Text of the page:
By David Kenney
Isn’t it a pity indeed.
With Beatle George Harrison’s passing, many will eulogize the late Beatle while focusing on his time with the Fab Four. Yes, in a span of only seven years, the Beatles not only defined ’60s music but a cultural revolution. Still, George was more than just a mop top; he was a pioneer in a many other ways.
With "Norwegian Wood," Harrison introduced the world to the Sitar–an Indian guitar–and fused pop and world music. The late Beatle also introduced Sitar master Ravi Shankar to the world, bringing a larger awareness of Indian music. Paul Simon, Peter Gabriel, ex-Talking Head David Byrne and Ry Cooder all owe Harrison thanks for transcending those boundaries. George Harrison was a Renaissance man of world music.
As Harrison’s song goes, he was extremely interested in "Peace on Earth." Too shy for a bed-in, the quiet Beatle organized the first ever benefit concert for Bangladesh. Three nights at Madison Square Garden, a triple-vinyl album and an $8.5 million cheque later, Harrison established a standard. Following his Beatles’ hippie mantra, Harrison showed that all you need is love.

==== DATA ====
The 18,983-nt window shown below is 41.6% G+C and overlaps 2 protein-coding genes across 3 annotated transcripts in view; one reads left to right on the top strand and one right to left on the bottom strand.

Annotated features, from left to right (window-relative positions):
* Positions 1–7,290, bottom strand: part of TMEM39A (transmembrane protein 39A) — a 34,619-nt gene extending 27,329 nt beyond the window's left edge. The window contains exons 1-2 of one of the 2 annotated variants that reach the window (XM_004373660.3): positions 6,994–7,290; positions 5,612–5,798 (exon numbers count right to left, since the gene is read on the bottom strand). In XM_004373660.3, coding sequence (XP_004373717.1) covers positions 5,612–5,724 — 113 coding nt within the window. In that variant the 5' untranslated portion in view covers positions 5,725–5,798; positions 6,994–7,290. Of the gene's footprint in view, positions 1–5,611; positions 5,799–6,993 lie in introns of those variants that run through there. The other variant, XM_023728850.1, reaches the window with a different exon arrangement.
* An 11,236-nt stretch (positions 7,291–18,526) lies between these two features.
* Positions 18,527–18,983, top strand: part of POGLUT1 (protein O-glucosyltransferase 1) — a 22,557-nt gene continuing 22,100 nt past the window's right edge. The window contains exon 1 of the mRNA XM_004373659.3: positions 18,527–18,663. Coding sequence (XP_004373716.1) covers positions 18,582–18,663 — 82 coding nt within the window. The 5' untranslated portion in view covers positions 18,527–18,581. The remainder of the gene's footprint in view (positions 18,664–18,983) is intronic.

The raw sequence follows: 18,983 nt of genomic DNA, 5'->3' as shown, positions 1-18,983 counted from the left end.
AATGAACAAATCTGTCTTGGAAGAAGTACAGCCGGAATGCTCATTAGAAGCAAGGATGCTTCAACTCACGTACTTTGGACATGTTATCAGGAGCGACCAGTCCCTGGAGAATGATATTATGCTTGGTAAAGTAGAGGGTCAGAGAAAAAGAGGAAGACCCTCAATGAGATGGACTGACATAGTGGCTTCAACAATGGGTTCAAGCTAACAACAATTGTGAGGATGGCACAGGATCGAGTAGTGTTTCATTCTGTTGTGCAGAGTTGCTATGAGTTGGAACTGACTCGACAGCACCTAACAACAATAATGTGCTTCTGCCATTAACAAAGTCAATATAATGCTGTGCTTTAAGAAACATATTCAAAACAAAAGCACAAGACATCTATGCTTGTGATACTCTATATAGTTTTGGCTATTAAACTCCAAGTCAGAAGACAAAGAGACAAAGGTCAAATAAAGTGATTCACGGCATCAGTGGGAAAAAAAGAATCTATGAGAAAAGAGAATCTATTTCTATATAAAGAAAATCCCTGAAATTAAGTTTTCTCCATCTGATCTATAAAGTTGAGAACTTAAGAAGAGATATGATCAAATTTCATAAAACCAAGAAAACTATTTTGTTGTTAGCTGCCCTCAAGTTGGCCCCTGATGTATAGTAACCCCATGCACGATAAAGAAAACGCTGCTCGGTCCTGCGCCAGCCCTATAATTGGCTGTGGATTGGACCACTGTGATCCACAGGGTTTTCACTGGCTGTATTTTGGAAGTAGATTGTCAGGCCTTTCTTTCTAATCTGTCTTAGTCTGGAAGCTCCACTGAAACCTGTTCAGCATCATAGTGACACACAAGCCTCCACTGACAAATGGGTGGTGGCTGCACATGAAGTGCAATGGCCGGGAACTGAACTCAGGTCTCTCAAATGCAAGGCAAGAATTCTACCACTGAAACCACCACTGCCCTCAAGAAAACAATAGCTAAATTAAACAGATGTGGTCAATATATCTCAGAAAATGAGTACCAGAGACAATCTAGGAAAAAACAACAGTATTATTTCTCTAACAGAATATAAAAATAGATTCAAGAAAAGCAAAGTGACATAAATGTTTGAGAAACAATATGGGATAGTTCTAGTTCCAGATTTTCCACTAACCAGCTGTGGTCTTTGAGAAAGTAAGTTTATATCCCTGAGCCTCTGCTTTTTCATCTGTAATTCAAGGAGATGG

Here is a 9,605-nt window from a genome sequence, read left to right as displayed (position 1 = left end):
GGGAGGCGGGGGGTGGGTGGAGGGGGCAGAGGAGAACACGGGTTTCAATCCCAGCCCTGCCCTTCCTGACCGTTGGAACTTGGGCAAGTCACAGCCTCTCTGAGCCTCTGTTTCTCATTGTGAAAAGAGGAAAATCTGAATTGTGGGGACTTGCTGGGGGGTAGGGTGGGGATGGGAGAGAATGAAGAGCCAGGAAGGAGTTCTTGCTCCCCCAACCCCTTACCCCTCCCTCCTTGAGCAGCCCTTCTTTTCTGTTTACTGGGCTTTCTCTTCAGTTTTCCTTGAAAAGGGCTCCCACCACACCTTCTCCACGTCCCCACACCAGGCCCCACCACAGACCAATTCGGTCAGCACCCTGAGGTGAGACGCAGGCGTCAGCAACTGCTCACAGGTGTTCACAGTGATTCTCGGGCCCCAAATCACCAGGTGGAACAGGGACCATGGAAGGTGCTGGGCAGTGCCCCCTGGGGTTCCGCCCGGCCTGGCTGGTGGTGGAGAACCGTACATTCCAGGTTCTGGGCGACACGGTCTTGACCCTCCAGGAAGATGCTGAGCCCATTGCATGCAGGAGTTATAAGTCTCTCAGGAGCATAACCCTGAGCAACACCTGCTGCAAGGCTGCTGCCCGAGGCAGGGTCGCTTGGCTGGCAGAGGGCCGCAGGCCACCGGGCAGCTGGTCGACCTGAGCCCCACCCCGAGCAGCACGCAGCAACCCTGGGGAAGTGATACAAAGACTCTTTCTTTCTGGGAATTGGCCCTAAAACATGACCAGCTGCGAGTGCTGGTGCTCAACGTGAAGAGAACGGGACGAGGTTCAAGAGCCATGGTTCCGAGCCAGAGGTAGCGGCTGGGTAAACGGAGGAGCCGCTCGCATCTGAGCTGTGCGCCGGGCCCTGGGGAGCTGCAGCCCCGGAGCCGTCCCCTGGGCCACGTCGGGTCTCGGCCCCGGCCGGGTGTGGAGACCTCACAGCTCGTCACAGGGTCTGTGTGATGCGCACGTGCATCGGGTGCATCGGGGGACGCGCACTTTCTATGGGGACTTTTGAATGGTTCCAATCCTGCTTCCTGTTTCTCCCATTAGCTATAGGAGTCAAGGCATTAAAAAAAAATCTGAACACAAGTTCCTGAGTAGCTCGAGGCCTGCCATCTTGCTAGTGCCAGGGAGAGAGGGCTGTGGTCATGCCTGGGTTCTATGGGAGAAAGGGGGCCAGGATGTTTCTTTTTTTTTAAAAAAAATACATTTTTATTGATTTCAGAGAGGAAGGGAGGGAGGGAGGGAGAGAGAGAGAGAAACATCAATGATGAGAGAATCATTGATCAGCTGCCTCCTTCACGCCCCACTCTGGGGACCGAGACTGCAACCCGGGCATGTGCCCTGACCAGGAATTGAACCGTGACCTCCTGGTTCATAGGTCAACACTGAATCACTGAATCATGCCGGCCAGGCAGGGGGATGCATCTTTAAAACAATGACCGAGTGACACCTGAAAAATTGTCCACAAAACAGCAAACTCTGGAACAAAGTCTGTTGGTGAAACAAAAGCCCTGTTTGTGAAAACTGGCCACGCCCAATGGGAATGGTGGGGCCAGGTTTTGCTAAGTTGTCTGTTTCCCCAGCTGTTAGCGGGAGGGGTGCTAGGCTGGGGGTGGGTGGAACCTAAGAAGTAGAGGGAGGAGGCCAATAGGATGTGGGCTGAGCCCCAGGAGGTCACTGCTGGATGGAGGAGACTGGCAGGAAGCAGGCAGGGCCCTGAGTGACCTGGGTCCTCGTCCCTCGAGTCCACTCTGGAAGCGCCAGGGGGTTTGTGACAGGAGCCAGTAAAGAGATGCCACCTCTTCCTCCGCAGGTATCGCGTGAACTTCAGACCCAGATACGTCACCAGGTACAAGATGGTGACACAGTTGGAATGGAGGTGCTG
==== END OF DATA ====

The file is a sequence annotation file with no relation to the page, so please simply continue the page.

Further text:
The hippie movement in itself can largely be attributed to Harrison’s interest and involvement with the Hare Krishna faith. Harrison lead The Beatles along the mystical path which transposed itself onto the whimsical Sgt. Pepper’s Lonely Heart’s Band and Magical Mystery Tour albums, two that shifted the musical soundscape into full psychedelia. Such interest in eastern religions influenced and continues to influence the peace movement.
Right now, the quiet Beatle is probably shaking his head at all this attention being paid to him. After all, he was just another human being. True, but George Harrison proved that within fame lies the means to change and revolutionize something artists worried about record sales and age demographics don’t seem to grasp.
Ironically, Harrison’s first Beatles song was "Don’t Bother Me." The happy ending is that now no one will. But we can’t help but wish he were still here to inspire and push the world’s buttons.